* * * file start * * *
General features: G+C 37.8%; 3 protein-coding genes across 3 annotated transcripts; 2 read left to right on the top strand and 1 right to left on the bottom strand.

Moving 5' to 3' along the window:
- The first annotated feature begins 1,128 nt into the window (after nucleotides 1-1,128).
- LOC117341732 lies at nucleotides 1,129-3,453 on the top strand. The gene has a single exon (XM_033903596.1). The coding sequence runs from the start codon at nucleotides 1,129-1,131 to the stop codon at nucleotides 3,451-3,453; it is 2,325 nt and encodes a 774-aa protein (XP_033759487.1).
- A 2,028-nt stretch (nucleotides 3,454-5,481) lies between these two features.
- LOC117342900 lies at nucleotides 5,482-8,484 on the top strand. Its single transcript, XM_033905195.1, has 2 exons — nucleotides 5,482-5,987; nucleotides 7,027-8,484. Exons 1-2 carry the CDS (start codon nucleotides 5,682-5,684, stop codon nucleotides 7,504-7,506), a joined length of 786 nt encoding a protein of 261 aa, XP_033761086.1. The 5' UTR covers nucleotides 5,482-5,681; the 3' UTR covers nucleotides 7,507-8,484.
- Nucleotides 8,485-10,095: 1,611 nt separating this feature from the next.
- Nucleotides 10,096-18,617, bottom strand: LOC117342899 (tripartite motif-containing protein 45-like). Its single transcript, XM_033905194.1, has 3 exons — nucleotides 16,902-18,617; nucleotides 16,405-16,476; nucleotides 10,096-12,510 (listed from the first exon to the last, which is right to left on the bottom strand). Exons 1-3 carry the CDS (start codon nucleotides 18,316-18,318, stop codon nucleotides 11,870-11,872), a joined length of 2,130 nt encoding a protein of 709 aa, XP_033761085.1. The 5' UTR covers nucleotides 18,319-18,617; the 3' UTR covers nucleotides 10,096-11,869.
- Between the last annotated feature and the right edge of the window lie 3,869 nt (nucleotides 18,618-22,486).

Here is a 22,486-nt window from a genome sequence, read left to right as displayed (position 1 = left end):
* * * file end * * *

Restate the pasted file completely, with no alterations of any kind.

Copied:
General features: G+C 37.8%; 3 protein-coding genes across 3 annotated transcripts; 2 read left to right on the top strand and 1 right to left on the bottom strand.

Moving 5' to 3' along the window:
- The first annotated feature begins 1,128 nt into the window (after nucleotides 1-1,128).
- LOC117341732 lies at nucleotides 1,129-3,453 on the top strand. The gene has a single exon (XM_033903596.1). The coding sequence runs from the start codon at nucleotides 1,129-1,131 to the stop codon at nucleotides 3,451-3,453; it is 2,325 nt and encodes a 774-aa protein (XP_033759487.1).
- A 2,028-nt stretch (nucleotides 3,454-5,481) lies between these two features.
- LOC117342900 lies at nucleotides 5,482-8,484 on the top strand. Its single transcript, XM_033905195.1, has 2 exons — nucleotides 5,482-5,987; nucleotides 7,027-8,484. Exons 1-2 carry the CDS (start codon nucleotides 5,682-5,684, stop codon nucleotides 7,504-7,506), a joined length of 786 nt encoding a protein of 261 aa, XP_033761086.1. The 5' UTR covers nucleotides 5,482-5,681; the 3' UTR covers nucleotides 7,507-8,484.
- Nucleotides 8,485-10,095: 1,611 nt separating this feature from the next.
- Nucleotides 10,096-18,617, bottom strand: LOC117342899 (tripartite motif-containing protein 45-like). Its single transcript, XM_033905194.1, has 3 exons — nucleotides 16,902-18,617; nucleotides 16,405-16,476; nucleotides 10,096-12,510 (listed from the first exon to the last, which is right to left on the bottom strand). Exons 1-3 carry the CDS (start codon nucleotides 18,316-18,318, stop codon nucleotides 11,870-11,872), a joined length of 2,130 nt encoding a protein of 709 aa, XP_033761085.1. The 5' UTR covers nucleotides 18,319-18,617; the 3' UTR covers nucleotides 10,096-11,869.
- Between the last annotated feature and the right edge of the window lie 3,869 nt (nucleotides 18,618-22,486).

Here is a 22,486-nt window from a genome sequence, read left to right as displayed (position 1 = left end):